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A DEPARTMENT OF EXPRESSION FOR THOSE WHO FEEL AND THINK, CONDUCTED BY ADDIE L. LINDSEY.
The Gentle Sister That We Lost
ARTHUR M. GOODENOUGH.
The gentle sister that we lost!
How clear in memory’s crystal
Her likeness shows; how reverently
We breathe the dear, familiar
The merry heart—the wholesome
The sunshine and the song of birds,
All these were hers and skillfully
She linked her pleasant thoughts in
Here was the soul of simple faith—
Not hers to question but to trust,
And rarely has a human soul
Shown brighter through its human
Fain would I trace her praises here
Webster tells us that a gossip is
a person who “runs about telling and
But Webster was a chivalrous gen
tleman, and times have changed
since his day. His definition of a
gossip has become weak and lacking
in descriptive force.
But common consent is more up
to date —more accurate and just in
its verdict—and by common consent
the professional gossip has been des
ignated as a thing in human shape
with more mouth than brains.
The small town gossip can do more
harm in one hour than a whole com
munity of people can overcome in a
lifetime of effort.
The gossip is the buzzard of socie
ty, the bane of humanity and the
advance agent of the devil.
The gossip has but one creed, and
that is the crucifixion of innocence
and the perpetuation of infamy.
The tongue of the gossip is so
forked it would bring the blush of
shame to the face of that other rep
tile of the split tongue species—the
The gossip lives but to revel in
the slime of insinuations and innuen
does and calumnies.
Scandal is the bread of life to the
gossip, and the greatest desire and
most intense longing of the profes
sional is for “more gossip.”
The stock in trade of the gossip
is like the rainbow—it has no end.
It just keeps on going and enlarging
and crucifying until it blights every
thing it encounters.
It is like the breath of hell upon
the fair cheek of an angel.
The gossip’s tongue begins to wag
in the morning, wags all day keeps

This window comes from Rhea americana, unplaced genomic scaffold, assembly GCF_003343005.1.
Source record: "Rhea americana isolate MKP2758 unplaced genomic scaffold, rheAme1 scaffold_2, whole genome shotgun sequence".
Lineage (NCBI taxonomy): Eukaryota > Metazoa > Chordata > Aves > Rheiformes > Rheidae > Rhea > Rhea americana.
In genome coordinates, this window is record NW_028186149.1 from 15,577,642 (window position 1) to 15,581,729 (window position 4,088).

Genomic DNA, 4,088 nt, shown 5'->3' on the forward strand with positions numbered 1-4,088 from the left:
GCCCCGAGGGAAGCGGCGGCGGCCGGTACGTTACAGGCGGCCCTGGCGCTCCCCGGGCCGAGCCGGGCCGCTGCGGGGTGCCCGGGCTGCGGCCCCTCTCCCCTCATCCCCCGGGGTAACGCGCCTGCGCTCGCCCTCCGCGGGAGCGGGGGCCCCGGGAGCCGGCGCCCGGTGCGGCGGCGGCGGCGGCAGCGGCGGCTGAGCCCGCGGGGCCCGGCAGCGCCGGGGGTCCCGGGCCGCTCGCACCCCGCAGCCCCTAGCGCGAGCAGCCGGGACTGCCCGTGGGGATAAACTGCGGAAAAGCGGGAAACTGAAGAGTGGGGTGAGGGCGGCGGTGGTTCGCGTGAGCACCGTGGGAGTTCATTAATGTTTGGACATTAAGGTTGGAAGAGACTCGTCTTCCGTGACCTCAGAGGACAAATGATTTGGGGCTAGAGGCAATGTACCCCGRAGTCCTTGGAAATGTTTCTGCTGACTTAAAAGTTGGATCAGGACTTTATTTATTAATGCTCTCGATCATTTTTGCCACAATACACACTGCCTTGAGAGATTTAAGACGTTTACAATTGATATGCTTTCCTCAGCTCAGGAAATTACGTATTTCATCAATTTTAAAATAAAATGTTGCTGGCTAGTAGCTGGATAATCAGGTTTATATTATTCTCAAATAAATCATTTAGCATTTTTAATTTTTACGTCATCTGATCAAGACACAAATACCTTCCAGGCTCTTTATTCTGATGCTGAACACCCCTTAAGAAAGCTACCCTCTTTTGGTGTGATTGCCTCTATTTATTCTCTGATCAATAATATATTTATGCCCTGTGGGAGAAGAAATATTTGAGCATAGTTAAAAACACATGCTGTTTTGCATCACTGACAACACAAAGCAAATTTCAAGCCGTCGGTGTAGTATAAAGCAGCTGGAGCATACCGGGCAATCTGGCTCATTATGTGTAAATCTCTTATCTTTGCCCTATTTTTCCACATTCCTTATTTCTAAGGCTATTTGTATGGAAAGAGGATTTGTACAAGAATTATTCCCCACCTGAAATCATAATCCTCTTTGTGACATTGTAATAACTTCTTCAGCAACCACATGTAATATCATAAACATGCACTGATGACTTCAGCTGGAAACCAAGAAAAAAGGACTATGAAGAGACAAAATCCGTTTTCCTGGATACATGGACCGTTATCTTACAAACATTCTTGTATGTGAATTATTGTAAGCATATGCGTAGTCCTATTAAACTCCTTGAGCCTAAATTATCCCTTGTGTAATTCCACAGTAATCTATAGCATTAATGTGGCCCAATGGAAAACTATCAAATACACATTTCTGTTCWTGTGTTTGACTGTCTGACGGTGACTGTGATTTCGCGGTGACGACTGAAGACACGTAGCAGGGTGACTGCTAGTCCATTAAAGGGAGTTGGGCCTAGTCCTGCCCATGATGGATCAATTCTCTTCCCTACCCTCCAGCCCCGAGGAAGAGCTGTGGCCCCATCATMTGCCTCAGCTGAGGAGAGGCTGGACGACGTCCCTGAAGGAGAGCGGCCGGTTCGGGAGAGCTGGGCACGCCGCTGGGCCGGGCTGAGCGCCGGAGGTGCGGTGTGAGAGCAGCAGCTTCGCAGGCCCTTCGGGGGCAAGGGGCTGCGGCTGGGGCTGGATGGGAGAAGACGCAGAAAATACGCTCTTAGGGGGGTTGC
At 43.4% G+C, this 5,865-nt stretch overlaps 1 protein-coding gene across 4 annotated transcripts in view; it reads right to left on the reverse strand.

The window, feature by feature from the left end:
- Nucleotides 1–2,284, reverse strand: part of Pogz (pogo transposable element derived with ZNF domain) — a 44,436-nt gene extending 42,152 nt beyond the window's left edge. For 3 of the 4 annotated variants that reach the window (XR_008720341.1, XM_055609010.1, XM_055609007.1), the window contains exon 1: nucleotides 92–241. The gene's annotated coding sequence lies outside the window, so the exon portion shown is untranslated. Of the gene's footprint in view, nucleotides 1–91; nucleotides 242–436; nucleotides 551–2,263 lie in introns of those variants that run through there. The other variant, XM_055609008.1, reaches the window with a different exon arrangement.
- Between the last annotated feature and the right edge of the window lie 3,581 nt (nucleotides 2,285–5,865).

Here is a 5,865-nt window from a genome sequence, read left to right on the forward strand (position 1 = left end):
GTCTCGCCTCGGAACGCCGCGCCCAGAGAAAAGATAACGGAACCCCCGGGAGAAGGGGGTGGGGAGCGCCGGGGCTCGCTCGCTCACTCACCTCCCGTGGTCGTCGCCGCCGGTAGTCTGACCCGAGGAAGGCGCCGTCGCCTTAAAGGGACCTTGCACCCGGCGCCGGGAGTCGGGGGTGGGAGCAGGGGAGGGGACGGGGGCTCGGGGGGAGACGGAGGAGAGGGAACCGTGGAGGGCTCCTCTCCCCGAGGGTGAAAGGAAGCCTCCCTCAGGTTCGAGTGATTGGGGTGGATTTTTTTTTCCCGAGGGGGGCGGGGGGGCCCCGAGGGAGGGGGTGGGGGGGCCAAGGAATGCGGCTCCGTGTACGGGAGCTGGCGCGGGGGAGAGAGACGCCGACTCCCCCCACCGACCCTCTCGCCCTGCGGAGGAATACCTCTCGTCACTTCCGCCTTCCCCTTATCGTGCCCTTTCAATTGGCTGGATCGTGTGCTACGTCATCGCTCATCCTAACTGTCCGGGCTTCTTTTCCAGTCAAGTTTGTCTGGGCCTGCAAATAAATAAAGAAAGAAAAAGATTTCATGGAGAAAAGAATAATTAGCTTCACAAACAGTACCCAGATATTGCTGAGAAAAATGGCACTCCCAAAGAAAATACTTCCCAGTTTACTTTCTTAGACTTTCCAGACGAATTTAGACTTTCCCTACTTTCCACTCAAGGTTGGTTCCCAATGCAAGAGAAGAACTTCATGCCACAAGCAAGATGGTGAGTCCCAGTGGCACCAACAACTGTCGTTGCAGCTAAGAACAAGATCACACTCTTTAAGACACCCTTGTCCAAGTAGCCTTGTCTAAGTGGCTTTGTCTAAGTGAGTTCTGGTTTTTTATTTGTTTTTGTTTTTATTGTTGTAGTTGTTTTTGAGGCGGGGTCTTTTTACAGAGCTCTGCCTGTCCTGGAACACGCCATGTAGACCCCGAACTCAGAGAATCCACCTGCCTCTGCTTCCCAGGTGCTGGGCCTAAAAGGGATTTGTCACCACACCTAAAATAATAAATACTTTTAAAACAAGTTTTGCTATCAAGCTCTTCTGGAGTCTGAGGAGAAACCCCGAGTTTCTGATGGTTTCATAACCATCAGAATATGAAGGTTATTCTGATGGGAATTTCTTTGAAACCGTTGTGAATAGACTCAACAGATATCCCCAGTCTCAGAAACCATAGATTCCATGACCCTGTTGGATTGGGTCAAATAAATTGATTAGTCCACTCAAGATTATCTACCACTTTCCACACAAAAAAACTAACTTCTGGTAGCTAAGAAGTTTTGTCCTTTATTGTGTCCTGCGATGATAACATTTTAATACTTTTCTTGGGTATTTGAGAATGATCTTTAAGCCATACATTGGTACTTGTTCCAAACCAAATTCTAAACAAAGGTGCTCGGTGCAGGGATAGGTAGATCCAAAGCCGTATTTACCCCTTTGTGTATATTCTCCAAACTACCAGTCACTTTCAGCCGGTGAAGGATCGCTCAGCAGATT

on wagging into the night and like
cascarets wags while you sleep.
The gossip construes the idle pass
time of the innocent maiden into the
intrigues of a subtle and poisoned
If a man looks twice at a woman
the gossip rips his character to
WHAT IS GOSSIP?
For many people to admire;
But I may not my wish attain
And vainly I the task aspire!
What boots the meager verse of
The Angels saw her virtue, too;
And prized her smiles, and told her
More fittingly than we can do.
And even death (I like to think)
When he approached her cottage
Assumed his least repellant guise—
The youth with the inverted torch.
Ah, time to us shall bring the rain,
The wind, the canker and the frost,
But nothing of it all shall stain
The gentle sister that we lost!
shreds and nails his hide to the wall
The gossip meddles in the private
affairs of everybody within reach of
the vitriolic tongue, peers behind the
curtains of every home, and erects
skeletons in closets where none exist.
The tongue of the gossip is the
most poisonous and deadly instru
ment of torture in existence, for it
has no regard for truth, or for hu
The poisonous reptile strikes and
inflicts a mercifully quick death.
But the gossip maims and lacer
ates and crucifies until the human
soul is seared with its burden of
When God created the heavens and
earth He inflicted humanity with the
presence of snakes and other slimy
and oozy and pestiferous and odori
ferous objects of loathing.
And He also inflicted us with the
gossip—for what reason only He in
His superior wisdom can tell.
Is there a hereafter for the gos
sip? And if so WHERE IS IT?
Heaven won’t have them, and hell
don’t want them .
Are they to pass down through the
ages of eternity as a people without
a final place of abode?
Or are they, like the reptile, a thing
without a soul?
The question is to deep for the
human mind to solve. .
But perhaps the gossip can tell.
The other day I came across an
article which was printed in the old
New York Ledger way back in 1868.
It read as follows: “No good work
that can be commenced at once
should ever be postponed. Men
sometimes compromise with their
consciences by promising to abandon
some pet vice at a future day. We
have no faith in post dated promises
of reform. Persons who make them
may think they are earnest, but they
deceive themselves. Why not resolve
THE GOLDEN AGE
and execute simultaneously?. If a
habit is evil and dangerous, give it
no quarter. Slay it on the spot. Re
spited vices are rarely conquered.”
And the above is as true today as
it was when it was written almost
fifty years ago. “Procrastination,”
says Edward Young, “is the thief of
time.” You can not catch a train if
you arrive at the station after it has
gone. And so it is with our lives.
We can not reclaim an opportunity
which we have let slip by. “Never
put off till tomorrow what you can
SECOND LETTER ON HINDRAN
CES TO EDUCATION.
Dear Household Sisters:
In thinking over the things that will
help instead of hinder the education